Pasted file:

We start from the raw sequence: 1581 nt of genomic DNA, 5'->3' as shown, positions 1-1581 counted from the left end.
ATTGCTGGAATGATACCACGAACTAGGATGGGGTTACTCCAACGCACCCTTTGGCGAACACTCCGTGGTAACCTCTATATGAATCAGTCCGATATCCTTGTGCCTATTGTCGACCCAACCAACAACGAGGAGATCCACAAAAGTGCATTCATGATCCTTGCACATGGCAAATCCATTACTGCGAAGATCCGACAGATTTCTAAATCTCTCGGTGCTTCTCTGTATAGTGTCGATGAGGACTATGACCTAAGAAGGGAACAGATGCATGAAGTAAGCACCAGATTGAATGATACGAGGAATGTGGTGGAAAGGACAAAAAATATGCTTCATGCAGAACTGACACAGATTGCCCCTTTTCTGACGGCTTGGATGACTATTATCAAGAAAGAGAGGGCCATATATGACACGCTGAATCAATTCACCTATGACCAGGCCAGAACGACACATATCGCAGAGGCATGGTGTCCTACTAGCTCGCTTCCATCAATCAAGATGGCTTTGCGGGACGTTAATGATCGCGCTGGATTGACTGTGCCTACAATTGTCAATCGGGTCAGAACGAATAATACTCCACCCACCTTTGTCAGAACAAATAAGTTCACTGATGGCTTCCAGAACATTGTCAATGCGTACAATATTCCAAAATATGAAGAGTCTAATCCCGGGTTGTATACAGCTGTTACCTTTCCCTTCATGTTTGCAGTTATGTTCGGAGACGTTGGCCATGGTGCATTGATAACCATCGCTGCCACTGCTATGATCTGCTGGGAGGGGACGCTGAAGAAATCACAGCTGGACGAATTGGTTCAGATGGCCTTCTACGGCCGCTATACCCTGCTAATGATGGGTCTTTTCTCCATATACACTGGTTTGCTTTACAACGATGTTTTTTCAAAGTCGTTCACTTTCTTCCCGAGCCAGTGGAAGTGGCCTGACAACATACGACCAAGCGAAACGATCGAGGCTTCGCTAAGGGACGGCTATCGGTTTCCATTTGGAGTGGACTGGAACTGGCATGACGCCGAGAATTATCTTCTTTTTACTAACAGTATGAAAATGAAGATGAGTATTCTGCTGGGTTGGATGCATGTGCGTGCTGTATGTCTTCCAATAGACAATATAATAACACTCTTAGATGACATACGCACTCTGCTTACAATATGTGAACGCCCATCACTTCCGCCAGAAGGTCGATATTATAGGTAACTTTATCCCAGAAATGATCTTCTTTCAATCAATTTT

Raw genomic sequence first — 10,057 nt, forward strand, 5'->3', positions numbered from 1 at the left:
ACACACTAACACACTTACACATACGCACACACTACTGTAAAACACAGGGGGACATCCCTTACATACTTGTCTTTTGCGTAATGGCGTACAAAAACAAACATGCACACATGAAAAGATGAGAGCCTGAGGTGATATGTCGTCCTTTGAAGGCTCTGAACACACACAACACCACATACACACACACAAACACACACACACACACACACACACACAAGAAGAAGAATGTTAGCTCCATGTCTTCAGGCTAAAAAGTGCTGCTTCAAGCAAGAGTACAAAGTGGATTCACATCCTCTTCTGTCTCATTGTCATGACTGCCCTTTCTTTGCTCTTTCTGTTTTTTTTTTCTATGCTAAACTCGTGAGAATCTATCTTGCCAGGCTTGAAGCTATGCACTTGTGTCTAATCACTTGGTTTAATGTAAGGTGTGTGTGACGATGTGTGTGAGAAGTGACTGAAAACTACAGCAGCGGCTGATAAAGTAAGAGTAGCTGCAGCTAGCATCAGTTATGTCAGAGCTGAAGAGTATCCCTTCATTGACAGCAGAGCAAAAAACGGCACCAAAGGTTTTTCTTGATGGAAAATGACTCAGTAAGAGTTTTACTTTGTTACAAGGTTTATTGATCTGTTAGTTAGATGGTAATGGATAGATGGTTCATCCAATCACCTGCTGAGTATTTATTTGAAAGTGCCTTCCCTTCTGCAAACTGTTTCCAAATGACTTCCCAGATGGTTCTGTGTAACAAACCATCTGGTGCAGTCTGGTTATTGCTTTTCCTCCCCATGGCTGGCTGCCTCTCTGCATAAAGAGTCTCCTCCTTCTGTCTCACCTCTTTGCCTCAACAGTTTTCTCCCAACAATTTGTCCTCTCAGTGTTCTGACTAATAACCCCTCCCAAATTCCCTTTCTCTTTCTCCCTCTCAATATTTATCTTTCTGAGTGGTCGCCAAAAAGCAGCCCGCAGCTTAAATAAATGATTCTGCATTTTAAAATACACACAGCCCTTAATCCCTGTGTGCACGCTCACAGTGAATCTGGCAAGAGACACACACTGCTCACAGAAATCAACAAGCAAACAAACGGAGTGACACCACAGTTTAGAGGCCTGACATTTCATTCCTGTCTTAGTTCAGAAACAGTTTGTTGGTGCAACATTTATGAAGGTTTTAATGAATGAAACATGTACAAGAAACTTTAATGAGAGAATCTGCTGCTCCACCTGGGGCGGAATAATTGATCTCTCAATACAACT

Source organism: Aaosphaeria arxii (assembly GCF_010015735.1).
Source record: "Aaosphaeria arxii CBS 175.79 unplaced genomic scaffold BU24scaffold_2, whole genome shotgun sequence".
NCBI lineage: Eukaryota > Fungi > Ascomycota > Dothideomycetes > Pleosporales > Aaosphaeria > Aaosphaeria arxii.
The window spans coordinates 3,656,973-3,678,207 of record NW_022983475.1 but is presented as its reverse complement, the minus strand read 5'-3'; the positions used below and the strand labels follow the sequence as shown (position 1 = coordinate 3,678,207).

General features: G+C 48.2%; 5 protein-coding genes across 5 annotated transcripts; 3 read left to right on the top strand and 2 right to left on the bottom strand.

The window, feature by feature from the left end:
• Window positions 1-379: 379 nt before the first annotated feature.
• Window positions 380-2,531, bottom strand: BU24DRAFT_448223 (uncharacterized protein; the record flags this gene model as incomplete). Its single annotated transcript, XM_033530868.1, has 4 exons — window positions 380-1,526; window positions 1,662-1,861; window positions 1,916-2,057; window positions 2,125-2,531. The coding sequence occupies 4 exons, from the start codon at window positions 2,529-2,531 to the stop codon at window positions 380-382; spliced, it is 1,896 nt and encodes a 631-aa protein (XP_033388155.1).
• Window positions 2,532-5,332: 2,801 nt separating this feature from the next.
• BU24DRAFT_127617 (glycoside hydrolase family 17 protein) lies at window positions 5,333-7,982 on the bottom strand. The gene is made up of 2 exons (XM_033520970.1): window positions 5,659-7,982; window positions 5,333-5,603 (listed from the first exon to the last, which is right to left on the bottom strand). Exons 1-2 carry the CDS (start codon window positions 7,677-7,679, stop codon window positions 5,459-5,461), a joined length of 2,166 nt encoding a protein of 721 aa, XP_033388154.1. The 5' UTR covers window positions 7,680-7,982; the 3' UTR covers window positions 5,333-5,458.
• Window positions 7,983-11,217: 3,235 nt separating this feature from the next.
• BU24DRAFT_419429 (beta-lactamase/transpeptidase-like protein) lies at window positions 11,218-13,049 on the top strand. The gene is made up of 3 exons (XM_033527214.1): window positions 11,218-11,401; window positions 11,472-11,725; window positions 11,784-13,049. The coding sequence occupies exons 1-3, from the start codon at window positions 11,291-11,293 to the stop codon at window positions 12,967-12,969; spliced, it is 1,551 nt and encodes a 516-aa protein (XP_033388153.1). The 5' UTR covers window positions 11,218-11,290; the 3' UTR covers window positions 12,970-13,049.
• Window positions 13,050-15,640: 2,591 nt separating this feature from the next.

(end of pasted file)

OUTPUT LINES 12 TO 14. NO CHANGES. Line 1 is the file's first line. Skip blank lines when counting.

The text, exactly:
• Window positions 380-2,531, bottom strand: BU24DRAFT_448223 (uncharacterized protein; the record flags this gene model as incomplete). Its single annotated transcript, XM_033530868.1, has 4 exons — window positions 380-1,526; window positions 1,662-1,861; window positions 1,916-2,057; window positions 2,125-2,531. The coding sequence occupies 4 exons, from the start codon at window positions 2,529-2,531 to the stop codon at window positions 380-382; spliced, it is 1,896 nt and encodes a 631-aa protein (XP_033388155.1).
• Window positions 2,532-5,332: 2,801 nt separating this feature from the next.
• BU24DRAFT_127617 (glycoside hydrolase family 17 protein) lies at window positions 5,333-7,982 on the bottom strand. The gene is made up of 2 exons (XM_033520970.1): window positions 5,659-7,982; window positions 5,333-5,603 (listed from the first exon to the last, which is right to left on the bottom strand). Exons 1-2 carry the CDS (start codon window positions 7,677-7,679, stop codon window positions 5,459-5,461), a joined length of 2,166 nt encoding a protein of 721 aa, XP_033388154.1. The 5' UTR covers window positions 7,680-7,982; the 3' UTR covers window positions 5,333-5,458.